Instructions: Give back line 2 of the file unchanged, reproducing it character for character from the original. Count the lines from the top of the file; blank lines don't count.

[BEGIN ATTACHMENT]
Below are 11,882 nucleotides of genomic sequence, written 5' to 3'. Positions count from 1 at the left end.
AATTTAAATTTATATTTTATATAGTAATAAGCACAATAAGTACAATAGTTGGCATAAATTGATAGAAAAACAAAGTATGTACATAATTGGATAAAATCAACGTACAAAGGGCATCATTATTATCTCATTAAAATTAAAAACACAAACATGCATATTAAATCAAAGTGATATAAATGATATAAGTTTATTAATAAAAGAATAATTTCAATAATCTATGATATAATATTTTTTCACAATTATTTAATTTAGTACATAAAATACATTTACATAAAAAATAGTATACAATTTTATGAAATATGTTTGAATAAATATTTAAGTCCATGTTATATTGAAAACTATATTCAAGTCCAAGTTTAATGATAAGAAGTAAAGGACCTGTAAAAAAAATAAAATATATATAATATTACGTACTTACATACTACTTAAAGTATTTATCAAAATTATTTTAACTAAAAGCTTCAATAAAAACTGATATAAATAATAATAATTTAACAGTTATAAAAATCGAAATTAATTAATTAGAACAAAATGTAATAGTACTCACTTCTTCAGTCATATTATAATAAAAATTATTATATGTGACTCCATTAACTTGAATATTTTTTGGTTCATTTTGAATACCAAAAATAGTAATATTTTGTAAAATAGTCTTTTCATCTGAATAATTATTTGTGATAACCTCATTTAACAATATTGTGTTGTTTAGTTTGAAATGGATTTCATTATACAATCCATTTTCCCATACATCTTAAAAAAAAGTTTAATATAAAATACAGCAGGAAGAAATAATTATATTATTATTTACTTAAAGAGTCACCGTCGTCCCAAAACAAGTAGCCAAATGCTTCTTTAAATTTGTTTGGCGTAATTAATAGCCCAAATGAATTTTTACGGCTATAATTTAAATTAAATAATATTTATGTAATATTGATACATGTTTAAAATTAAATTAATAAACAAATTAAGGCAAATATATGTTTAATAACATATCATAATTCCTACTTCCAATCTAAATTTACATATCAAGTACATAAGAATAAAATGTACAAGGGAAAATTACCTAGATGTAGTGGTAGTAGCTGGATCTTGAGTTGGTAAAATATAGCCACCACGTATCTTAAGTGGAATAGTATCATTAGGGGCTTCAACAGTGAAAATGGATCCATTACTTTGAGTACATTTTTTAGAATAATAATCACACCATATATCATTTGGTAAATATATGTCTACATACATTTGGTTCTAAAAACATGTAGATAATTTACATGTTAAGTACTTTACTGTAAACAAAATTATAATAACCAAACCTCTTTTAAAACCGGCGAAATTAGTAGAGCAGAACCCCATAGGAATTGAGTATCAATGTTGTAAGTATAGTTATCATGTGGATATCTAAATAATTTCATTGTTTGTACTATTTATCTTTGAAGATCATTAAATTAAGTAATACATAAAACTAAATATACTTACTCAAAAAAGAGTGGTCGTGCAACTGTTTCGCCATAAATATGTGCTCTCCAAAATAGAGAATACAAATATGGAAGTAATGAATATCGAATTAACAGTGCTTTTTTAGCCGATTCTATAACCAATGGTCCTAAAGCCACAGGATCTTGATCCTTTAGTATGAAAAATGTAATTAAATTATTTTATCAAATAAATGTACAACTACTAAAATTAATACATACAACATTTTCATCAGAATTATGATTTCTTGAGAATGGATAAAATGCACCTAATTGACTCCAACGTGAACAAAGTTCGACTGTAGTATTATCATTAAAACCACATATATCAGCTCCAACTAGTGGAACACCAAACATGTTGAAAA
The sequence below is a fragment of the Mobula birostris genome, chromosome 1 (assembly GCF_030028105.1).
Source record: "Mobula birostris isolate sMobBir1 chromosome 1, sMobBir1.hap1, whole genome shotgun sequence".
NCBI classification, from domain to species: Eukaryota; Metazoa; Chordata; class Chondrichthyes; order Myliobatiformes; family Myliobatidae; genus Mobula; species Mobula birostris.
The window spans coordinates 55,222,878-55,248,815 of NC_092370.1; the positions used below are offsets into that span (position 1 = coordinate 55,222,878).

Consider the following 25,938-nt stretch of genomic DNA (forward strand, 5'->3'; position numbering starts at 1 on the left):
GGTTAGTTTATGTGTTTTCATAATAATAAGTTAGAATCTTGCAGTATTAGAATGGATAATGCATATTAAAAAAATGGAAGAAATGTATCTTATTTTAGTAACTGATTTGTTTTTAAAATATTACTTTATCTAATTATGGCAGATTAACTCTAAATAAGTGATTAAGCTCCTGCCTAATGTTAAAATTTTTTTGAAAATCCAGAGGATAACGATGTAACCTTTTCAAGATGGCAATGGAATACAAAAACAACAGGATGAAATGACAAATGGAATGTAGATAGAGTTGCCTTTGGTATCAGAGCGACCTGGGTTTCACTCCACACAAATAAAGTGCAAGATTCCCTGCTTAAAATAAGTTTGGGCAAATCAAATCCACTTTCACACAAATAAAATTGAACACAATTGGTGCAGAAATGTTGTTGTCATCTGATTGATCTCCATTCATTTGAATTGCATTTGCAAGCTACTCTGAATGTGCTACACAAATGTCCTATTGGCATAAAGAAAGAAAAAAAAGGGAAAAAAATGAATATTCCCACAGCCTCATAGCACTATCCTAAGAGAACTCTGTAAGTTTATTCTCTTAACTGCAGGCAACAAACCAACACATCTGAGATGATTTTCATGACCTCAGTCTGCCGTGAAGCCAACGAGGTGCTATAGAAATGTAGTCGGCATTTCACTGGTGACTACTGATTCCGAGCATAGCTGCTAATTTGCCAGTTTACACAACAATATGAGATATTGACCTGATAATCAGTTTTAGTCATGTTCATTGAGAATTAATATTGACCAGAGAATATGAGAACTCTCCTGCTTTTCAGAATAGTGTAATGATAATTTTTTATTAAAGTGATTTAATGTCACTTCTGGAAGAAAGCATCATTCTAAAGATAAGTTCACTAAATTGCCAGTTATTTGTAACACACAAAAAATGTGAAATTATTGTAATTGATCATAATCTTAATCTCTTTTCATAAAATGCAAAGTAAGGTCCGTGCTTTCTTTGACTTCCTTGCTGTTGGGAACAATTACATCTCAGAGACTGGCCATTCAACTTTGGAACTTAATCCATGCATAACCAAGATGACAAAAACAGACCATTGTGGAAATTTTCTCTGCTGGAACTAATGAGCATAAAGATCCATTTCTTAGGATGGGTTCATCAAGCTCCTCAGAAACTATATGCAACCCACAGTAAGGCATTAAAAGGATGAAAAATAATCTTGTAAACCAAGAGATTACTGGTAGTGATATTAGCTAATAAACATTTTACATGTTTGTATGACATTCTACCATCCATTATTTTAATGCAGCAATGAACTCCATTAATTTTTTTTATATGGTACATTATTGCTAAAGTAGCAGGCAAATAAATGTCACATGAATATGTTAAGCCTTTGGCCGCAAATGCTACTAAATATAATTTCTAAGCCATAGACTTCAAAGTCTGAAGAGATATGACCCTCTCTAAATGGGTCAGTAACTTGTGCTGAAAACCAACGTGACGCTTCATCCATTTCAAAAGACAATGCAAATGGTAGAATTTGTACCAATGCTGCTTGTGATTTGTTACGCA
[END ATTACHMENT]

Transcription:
AATTTAAATTTATATTTTATATAGTAATAAGCACAATAAGTACAATAGTTGGCATAAATTGATAGAAAAACAAAGTATGTACATAATTGGATAAAATCAACGTACAAAGGGCATCATTATTATCTCATTAAAATTAAAAACACAAACATGCATATTAAATCAAAGTGATATAAATGATATAAGTTTATTAATAAAAGAATAATTTCAATAATCTATGATATAATATTTTTTCACAATTATTTAATTTAGTACATAAAATACATTTACATAAAAAATAGTATACAATTTTATGAAATATGTTTGAATAAATATTTAAGTCCATGTTATATTGAAAACTATATTCAAGTCCAAGTTTAATGATAAGAAGTAAAGGACCTGTAAAAAAAATAAAATATATATAATATTACGTACTTACATACTACTTAAAGTATTTATCAAAATTATTTTAACTAAAAGCTTCAATAAAAACTGATATAAATAATAATAATTTAACAGTTATAAAAATCGAAATTAATTAATTAGAACAAAATGTAATAGTACTCACTTCTTCAGTCATATTATAATAAAAATTATTATATGTGACTCCATTAACTTGAATATTTTTTGGTTCATTTTGAATACCAAAAATAGTAATATTTTGTAAAATAGTCTTTTCATCTGAATAATTATTTGTGATAACCTCATTTAACAATATTGTGTTGTTTAGTTTGAAATGGATTTCATTATACAATCCATTTTCCCATACATCTTAAAAAAAAGTTTAATATAAAATACAGCAGGAAGAAATAATTATATTATTATTTACTTAAAGAGTCACCGTCGTCCCAAAACAAGTAGCCAAATGCTTCTTTAAATTTGTTTGGCGTAATTAATAGCCCAAATGAATTTTTACGGCTATAATTTAAATTAAATAATATTTATGTAATATTGATACATGTTTAAAATTAAATTAATAAACAAATTAAGGCAAATATATGTTTAATAACATATCATAATTCCTACTTCCAATCTAAATTTACATATCAAGTACATAAGAATAAAATGTACAAGGGAAAATTACCTAGATGTAGTGGTAGTAGCTGGATCTTGAGTTGGTAAAATATAGCCACCACGTATCTTAAGTGGAATAGTATCATTAGGGGCTTCAACAGTGAAAATGGATCCATTACTTTGAGTACATTTTTTAGAATAATAATCACACCATATATCATTTGGTAAATATATGTCTACATACATTTGGTTCTAAAAACATGTAGATAATTTACATGTTAAGTACTTTACTGTAAACAAAATTATAATAACCAAACCTCTTTTAAAACCGGCGAAATTAGTAGAGCAGAACCCCATAGGAATTGAGTATCAATGTTGTAAGTATAGTTATCATGTGGATATCTAAATAATTTCATTGTTTGTACTATTTATCTTTGAAGATCATTAAATTAAGTAATACATAAAACTAAATATACTTACTCAAAAAAGAGTGGTCGTGCAACTGTTTCGCCATAAATATGTGCTCTCCAAAATAGAGAATACAAATATGGAAGTAATGAATATCGAATTAACAGTGCTTTTTTAGCCGATTCTATAACCAATGGTCCTAAAGCCACAGGATCTTGATCCTTTAGTATGAAAAATGTAATTAAATTATTTTATCAAATAAATGTACAACTACTAAAATTAATACATACAACATTTTCATCAGAATTATGATTTCTTGAGAATGGATAAAATGCACCTAATTGACTCCAACGTGAACAAAGTTCGACTGTAGTATTATCATTAAAACCACATATATCAGCTCCAACTAGTGGAACACCAAACATGTTGAAAA